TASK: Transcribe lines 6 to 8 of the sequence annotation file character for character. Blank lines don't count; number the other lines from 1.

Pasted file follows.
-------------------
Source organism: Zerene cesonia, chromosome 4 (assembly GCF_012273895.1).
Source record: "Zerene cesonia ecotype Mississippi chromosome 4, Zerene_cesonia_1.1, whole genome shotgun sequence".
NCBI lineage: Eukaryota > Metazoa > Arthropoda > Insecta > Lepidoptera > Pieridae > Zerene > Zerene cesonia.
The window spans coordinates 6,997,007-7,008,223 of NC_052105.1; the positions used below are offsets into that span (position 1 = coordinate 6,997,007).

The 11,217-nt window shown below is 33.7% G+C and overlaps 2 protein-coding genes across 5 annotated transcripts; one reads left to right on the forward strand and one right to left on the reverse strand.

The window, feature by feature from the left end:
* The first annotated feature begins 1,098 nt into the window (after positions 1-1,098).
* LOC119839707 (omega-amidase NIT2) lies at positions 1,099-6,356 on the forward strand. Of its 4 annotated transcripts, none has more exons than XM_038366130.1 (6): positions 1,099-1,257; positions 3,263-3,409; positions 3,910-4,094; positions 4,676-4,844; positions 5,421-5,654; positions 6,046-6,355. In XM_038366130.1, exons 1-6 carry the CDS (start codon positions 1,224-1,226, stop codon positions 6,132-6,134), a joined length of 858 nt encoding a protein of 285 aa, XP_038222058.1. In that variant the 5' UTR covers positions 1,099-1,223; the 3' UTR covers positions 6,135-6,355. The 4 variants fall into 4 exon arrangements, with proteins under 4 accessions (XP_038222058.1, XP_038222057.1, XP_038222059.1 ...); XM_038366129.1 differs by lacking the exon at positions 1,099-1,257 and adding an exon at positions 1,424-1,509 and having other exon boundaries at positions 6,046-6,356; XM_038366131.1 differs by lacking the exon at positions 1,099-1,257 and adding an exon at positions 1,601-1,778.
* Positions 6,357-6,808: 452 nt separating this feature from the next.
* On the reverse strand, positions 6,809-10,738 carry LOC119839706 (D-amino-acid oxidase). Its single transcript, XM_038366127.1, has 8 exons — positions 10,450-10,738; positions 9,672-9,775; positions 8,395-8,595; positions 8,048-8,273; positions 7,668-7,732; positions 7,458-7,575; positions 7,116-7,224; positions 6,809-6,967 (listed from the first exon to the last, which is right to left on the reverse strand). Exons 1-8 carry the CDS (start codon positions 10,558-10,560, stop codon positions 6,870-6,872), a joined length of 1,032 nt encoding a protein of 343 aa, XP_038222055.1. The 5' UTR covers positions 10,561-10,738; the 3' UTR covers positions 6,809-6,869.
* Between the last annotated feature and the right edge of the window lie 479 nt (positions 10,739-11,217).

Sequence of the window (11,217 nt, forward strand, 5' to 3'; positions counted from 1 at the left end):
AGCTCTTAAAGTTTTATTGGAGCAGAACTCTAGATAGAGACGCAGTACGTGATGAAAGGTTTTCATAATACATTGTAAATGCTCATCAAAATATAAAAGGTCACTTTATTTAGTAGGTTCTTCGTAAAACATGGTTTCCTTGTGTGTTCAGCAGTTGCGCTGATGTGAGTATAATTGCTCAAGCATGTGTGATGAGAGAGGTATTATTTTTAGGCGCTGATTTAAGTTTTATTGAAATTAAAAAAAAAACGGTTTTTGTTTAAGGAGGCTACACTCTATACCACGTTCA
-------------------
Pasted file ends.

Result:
The window, feature by feature from the left end:
* The first annotated feature begins 1,098 nt into the window (after positions 1-1,098).
* LOC119839707 (omega-amidase NIT2) lies at positions 1,099-6,356 on the forward strand. Of its 4 annotated transcripts, none has more exons than XM_038366130.1 (6): positions 1,099-1,257; positions 3,263-3,409; positions 3,910-4,094; positions 4,676-4,844; positions 5,421-5,654; positions 6,046-6,355. In XM_038366130.1, exons 1-6 carry the CDS (start codon positions 1,224-1,226, stop codon positions 6,132-6,134), a joined length of 858 nt encoding a protein of 285 aa, XP_038222058.1. In that variant the 5' UTR covers positions 1,099-1,223; the 3' UTR covers positions 6,135-6,355. The 4 variants fall into 4 exon arrangements, with proteins under 4 accessions (XP_038222058.1, XP_038222057.1, XP_038222059.1 ...); XM_038366129.1 differs by lacking the exon at positions 1,099-1,257 and adding an exon at positions 1,424-1,509 and having other exon boundaries at positions 6,046-6,356; XM_038366131.1 differs by lacking the exon at positions 1,099-1,257 and adding an exon at positions 1,601-1,778.